MACRA deems Mibawa, Times, Zodiak as breaching political broadcasts

By Duncan Mlanjira

Malawi Communications Regulatory Authority (MACRA) is taking to task Mibawa Television, Times Television (TTV), Times Radio Zodiak Broadcasting Station (TV and Radio) on suspicion that they are broadcasting indecent, insulting and offensive material during the current political campaign meetings.

MACRA says following a preliminary assessment of some political broadcasts, it indicate these broadcasters are breaching section 22 of the Second Schedule to the Communications Act, 2016.

MARCA further says it will submit a report to the Broadcasting Monitoring and Complaints Committee for further action in line with rule 54 of the Communication (Broadcasting) Regulations, 2019. 

The Broadcasting Monitoring and Complaints Committee is established under rule 54 of the Communications (Broadcasting) Regulations, 2019 to handle political broadcasting complaints during elections.

It comprises MACRA itself; Malawi Electoral Commission (MEC); Malawi Law Society; Center for Multiparty Democracy (CMD); Media Institute of Southern Africa (MISA) Malawi Chapter; Media Council of Malawi, National Initiative for Civic Education (NICE) and the Malawi Human Rights Commission (MHRC).

“All broadcasting licensees are, therefore, being urged to abide by the Communications Act, Broadcasting Regulations, Licence Conditions and Media Code of Conduct on Reporting Elections.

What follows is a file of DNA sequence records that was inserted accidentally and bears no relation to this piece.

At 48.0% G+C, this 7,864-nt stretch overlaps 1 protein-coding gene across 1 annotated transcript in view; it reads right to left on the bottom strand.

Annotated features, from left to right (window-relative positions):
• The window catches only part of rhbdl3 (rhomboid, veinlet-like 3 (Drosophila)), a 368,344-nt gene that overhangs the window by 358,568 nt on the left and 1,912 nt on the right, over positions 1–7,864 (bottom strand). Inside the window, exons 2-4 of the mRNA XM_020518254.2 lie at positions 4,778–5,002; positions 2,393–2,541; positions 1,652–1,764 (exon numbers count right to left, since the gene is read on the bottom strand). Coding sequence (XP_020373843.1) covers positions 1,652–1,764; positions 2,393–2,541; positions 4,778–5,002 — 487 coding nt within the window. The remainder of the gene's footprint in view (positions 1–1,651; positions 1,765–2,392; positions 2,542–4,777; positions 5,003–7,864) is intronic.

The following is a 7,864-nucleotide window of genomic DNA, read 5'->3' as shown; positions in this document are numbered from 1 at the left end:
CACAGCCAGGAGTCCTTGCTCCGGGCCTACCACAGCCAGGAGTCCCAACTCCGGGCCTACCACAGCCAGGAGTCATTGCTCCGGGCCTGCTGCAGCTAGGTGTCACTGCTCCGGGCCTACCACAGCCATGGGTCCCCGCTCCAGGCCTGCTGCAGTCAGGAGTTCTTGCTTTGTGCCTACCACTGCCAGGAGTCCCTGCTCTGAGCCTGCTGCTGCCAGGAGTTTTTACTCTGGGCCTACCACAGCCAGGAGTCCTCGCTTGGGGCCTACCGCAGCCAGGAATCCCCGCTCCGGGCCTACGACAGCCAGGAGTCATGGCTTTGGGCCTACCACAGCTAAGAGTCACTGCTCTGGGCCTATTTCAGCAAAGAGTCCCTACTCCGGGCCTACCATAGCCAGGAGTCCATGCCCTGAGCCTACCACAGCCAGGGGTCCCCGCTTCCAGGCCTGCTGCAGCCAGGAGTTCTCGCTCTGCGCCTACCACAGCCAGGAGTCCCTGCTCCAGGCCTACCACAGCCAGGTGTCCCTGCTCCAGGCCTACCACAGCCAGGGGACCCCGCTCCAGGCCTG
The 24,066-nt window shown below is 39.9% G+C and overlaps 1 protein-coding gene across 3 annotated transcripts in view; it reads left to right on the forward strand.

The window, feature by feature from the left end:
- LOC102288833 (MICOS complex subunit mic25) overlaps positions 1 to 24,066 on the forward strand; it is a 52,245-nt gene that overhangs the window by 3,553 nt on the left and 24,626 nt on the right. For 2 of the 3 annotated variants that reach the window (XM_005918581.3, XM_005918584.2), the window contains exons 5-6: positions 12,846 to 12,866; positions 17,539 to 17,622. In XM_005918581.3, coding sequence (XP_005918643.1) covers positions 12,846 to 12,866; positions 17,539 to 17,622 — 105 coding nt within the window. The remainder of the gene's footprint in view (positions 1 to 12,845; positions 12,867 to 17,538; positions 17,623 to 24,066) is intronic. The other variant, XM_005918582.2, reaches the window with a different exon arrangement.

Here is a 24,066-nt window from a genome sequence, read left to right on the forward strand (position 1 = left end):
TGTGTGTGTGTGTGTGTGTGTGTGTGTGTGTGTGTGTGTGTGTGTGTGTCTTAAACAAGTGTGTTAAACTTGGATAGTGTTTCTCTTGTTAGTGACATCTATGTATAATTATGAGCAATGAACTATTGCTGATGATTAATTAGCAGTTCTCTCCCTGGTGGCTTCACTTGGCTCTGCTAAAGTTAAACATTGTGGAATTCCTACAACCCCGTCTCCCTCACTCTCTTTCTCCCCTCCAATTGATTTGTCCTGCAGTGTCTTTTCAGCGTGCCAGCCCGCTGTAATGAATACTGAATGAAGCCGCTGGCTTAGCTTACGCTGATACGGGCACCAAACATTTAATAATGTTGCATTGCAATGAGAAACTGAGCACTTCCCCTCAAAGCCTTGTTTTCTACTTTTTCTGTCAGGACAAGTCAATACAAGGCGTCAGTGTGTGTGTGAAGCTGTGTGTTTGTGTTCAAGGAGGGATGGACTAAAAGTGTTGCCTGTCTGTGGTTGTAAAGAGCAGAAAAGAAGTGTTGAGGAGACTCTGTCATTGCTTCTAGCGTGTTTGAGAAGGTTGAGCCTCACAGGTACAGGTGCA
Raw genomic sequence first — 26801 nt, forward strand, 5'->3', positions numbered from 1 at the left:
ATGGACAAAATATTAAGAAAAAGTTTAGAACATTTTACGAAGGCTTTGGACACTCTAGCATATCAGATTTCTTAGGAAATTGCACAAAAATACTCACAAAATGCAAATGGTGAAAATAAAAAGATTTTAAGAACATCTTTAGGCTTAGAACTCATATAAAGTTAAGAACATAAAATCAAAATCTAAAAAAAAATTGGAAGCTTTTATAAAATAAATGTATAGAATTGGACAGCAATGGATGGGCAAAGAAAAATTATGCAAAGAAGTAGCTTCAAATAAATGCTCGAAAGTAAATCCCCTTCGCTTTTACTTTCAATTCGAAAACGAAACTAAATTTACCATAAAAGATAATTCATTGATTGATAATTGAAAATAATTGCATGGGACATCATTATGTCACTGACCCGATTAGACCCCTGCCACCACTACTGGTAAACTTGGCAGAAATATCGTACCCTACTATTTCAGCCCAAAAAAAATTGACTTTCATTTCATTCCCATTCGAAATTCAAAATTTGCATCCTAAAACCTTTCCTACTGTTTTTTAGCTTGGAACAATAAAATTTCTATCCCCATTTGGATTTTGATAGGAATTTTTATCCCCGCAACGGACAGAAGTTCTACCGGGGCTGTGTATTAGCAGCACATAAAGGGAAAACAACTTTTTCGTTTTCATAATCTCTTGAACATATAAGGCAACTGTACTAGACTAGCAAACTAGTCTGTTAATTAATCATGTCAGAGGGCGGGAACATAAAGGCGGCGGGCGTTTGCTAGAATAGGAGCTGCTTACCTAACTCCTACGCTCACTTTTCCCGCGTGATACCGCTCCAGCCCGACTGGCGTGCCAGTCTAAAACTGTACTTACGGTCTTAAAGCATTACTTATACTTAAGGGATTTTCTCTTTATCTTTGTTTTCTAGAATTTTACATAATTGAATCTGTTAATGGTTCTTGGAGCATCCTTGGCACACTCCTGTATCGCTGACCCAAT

“MACRA would like to assure the general public that it shall continue to discharge its broadcasting monitoring mandate during this election period and shall not hesitate to invoke regulatory action against any broadcaster in breach of relevant laws and regulations.”

MACRA then asks the general public to submit all political broadcast complaints to the Broadcasting Monitoring and Complaints Committee through the Director General.

Meanwhile, MACRA’s the Broadcasting Monitoring and Complaints Committee summoned Malawi Broadcasting Corporation (MBC) to appear before it last Wednesday, May 20 MBC for broadcasting offensive and vulgar comments that targeted Vice-president Saulos Chilima.

Vice-President Saulos Chilima

This followed a complaint filed by lawyers, Jivason & Company, representing private lawyer Nicely Msowoya in conjunction with three civil rights society organizations — Human Rights Defenders Coalition (HRDC), Church & Society of the CCAP Livingstonia Synod and Youth & Society (YAS) that asked to take MBC Television and Radio off-air or they would immediately file for an order in the High Court, compelling MACRA to close MBC until the professional personnel there at are flushed out and duly replaced.

The Broadcasting Monitoring and Complaints Committee has since presented its report to MACRA’s Board for further action.

MACRA Director General Godfrey Itaye

Director General, Godfrey Itaye has told the petitioners that MACRA could not take off-air MBC Television and Radio as per their demand, as doing so is demanding that the regulator goes against natural justice requirements in its governing laws.

Following the public furore that attracted the offensive broadcast, MBC management suspended the culprits, Henry Haukeya, Mercy Zamawa, Kondwani Chinele and a video editor following public outcry for the use of swearwords against Chilima during a news broadcast on Monday evening and also issued a public apology.